The Michigan football team proved last week that it can still beat up on bad teams.

That isn’t anything new. The 19th-ranked Wolverines have blown out lesser opponents pretty consistently in coach Jim Harbaugh’s tenure, though last season’s games against Cincinnati and Air Force weren’t awe-inspiring.

Still, after the Week 1 loss to No. 8 Notre Dame, Michigan (1-1) needed a big win to get a good feeling back into the program.

This week, the Wolverines have an opportunity to build some momentum, as SMU (0-2) rolls into town coming off two blowout losses to No. 15 TCU and North Texas.

The Daily breaks down what to watch for in Saturday’s seemingly lopsided matchup.

Continued offensive line improvement

Michigan’s offensive line has been the most hot-button issue over the first two weeks of the season.

After the loss to the Fighting Irish, many blamed the line’s poor play for the lack of offensive potency. Then, after the Wolverines’ 49-3 win over the Broncos, the unit was praised for its immediate improvement, albeit against lesser competition.

“(The line was) much better in week two than in week one, but it’s a work in progress still,” said offensive line coach Ed Warinner. “(It was redshirt junior tackle) Jon Runyan’s first two starts as an offensive tackle. He’s played solid and continues to improve there. (Fifth-year senior tackle) Juwann Bushell-Beatty has improved, and I think he’s played better as well. I still want them to push and develop.”

Runyan and Bushell-Beatty, in particular, were heavily maligned after the Notre Dame game, with some calling for their backups — freshman tackle Jalen Mayfield and redshirt freshman tackle James Hudson — to replace them.

That notion wasn’t quieted when Michigan dominated Western Michigan, and Hudson and Mayfield got in late during the game and played well. It may have even picked up steam after Harbaugh and Warriner both praised the freshmen.

“It was good to see Jalen Mayfield get in the game, it was good to see James Hudson get in the game and do well,” Harbaugh said during Monday’s press conference. “We’ve got good hopes for both those tackles. It’s kind of a race to see how fast they can get up to speed.

“… They’re in the ballpark (of starting). So that bodes well for us. (We) want depth there. … Whether they’re the best player at the position? Time will tell.”

That saga notwithstanding, the general message from the offensive linemen this week was a positive one, brushing off the criticisms from the past to keep an eye on what’s to come.

It’s hard to compare SMU’s defensive line to the Broncos’, just as it’s hard to compare a moldy loaf of bread to a curdled gallon of milk. The Mustangs gave up 239 rushing yards and had zero sacks against the Horned Frogs last week.

The Wolverines can and should dominate SMU in the trenches. Watch to see if Michigan can top its 308 yards on the ground from last week, how much Hudson and Mayfield play and whether or not the unit can continue its upward momentum.

Defense against tempo

Sonny Dykes, the Mustangs’ first-year head coach, brought with him an up-tempo, high-paced offense when he came from California.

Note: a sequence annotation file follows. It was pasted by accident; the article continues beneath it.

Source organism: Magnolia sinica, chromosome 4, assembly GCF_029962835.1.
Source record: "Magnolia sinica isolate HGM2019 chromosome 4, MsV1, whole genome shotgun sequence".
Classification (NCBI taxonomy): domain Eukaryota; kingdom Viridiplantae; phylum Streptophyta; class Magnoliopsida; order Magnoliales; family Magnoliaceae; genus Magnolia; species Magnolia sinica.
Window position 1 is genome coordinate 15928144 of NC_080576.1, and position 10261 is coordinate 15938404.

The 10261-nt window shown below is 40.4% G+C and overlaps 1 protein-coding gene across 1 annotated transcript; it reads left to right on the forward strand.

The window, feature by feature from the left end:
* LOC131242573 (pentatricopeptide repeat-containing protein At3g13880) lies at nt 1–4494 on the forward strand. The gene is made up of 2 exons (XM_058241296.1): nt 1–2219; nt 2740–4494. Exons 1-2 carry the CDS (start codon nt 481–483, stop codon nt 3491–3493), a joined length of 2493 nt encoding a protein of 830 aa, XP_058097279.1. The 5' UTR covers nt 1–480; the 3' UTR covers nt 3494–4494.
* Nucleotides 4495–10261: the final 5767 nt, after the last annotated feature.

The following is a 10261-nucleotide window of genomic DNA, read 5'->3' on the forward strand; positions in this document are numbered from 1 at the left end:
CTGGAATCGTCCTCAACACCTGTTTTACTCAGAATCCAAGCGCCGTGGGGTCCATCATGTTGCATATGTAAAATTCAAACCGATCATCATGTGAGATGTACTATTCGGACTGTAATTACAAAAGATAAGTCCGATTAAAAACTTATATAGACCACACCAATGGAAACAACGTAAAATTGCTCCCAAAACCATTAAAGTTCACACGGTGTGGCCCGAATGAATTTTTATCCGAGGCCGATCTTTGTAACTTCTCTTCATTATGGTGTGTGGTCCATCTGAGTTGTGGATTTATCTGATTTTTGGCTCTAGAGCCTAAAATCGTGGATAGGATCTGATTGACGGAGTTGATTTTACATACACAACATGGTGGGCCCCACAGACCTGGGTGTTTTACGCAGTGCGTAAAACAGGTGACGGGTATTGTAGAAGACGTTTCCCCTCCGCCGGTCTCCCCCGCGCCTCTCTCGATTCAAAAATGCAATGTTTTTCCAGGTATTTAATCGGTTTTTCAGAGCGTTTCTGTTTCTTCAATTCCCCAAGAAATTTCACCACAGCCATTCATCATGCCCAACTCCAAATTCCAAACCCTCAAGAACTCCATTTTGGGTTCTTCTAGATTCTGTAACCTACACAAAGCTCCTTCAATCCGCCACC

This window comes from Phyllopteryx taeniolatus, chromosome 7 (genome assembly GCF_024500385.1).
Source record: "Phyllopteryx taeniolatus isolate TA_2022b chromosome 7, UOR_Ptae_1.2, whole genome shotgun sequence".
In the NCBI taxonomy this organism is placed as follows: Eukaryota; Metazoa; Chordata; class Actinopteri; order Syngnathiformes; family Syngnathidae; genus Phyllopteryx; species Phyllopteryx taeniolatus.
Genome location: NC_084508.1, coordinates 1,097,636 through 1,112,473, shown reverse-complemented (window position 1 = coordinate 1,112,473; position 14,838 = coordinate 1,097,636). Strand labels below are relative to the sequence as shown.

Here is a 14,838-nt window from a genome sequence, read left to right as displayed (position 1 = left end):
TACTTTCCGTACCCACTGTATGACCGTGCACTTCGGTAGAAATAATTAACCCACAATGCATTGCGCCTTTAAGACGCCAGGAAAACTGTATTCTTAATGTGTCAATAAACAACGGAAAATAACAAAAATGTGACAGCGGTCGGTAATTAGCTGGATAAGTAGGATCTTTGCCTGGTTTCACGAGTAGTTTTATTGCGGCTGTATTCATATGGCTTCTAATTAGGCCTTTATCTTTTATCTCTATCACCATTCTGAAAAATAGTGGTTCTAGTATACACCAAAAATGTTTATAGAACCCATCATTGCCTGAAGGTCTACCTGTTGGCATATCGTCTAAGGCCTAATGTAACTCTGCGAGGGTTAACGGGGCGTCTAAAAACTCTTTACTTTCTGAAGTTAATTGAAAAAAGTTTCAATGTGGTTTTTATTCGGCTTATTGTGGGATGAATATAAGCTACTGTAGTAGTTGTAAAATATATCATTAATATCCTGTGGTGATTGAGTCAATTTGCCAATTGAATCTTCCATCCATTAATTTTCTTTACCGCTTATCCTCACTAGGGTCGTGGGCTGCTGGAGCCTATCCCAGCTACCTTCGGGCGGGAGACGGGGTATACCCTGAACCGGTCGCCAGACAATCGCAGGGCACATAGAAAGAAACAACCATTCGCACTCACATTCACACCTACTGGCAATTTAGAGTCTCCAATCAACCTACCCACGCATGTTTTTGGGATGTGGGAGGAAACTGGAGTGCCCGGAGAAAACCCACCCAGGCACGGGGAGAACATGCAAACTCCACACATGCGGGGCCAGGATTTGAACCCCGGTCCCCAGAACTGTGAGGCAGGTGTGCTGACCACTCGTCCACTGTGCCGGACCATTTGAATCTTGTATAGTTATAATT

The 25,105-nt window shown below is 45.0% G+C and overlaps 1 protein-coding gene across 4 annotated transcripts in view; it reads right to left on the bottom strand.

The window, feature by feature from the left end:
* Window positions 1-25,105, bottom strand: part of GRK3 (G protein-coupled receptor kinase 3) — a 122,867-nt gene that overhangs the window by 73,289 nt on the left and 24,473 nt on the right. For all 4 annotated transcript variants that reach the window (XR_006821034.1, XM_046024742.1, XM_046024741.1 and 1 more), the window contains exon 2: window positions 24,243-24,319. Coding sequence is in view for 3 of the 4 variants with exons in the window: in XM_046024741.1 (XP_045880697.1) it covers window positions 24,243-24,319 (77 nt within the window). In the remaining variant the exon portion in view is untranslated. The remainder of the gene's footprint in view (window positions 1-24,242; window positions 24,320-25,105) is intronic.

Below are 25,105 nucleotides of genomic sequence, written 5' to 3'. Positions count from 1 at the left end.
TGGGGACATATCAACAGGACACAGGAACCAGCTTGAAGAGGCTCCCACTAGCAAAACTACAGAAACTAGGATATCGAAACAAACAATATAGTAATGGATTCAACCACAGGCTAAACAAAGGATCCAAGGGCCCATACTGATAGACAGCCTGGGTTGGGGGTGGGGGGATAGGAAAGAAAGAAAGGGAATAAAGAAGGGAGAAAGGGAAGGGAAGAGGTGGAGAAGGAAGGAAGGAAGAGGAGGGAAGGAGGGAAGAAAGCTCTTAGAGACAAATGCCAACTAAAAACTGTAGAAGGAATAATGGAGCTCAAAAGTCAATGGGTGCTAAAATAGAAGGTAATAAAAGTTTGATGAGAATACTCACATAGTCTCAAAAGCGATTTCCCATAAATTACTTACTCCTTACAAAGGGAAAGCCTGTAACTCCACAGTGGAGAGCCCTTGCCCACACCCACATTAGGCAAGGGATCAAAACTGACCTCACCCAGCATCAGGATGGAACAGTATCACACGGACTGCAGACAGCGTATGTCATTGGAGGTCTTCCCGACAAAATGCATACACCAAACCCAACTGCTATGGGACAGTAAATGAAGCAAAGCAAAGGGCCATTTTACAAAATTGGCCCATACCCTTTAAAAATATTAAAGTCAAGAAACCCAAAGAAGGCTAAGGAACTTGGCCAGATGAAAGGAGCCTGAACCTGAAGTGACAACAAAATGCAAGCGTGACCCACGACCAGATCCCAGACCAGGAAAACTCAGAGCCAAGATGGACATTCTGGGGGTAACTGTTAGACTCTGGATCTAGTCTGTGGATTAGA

In weeks one and two, that offense has struggled to get off the ground.

First, against North Texas, SMU had 48 total yards through most of the game. The Mustangs were down 36-0 until they scored three touchdowns in garbage time, inflating their offensive stats all around.

They did fare a bit better against the Horned Frogs, scoring on their first drive before floundering the rest of the game en route to a 42-12 loss.

When SMU did have success, though, its up-tempo offense was hitting on all cylinders.

The Wolverines struggled with that type of offense in the first half of the Notre Dame game before buckling down in the second half and then suffocating Western Michigan’s no-huddle attack.

With that said, it doesn’t feel like the Mustangs have a ton of hope of breaking out of their slump. But quarterback Ben Hicks did set the program record for touchdowns in a season last year, and there are some athletes on that side of the ball.

If SMU is to move the ball at all, it will likely have to click on all cylinders and give Michigan’s defense no time to breathe.


There is only one thing I feel confident in guaranteeing about this game. There will be something weird that happens, if not many odd things.

The Mustangs’ one touchdown last week came on a 51-yard touchdown run from running back Braeden West, who should have been tackled at least twice.

SMU then went up 9-0 on a play that I’m going to try and describe very carefully. For context, this game was delayed for hours by a thunderstorm. Alright, here we go.

TCU lined up for a punt with the ball on its own 28-yard line. The snap bounced off punter Adam Nunez’s hands, careening toward his own end zone. He scooped up the rain-slicked ball and tried to get a kick away, but the ball slipped out of his hands at the last second. The Mustangs’ Ben Redding tried to slide and recover the loose ball, but misjudged and kicked the ball through the back of the endzone for a safety. Truly an extraordinary football moment.

Later in the game, SMU gave up a fumble return for a touchdown when Hicks had the ball knocked out of his hands after a sloppy mesh point on a zone read.

Also, the Mustangs gave up a kickoff return for a touchdown to erase all hopes of a comeback against North Texas.

Bottom line and prediction

One of two things will happen in Saturday’s game.

Either SMU finds a way to hang around through deep shots and weird stuff, or the Wolverines dominate like they did last week in all facets of the game. My bet is on the latter, with some exceptionally strange plays along the way.

Michigan keeps its momentum rolling against the Mustangs.

Prediction: Michigan 45, SMU 6

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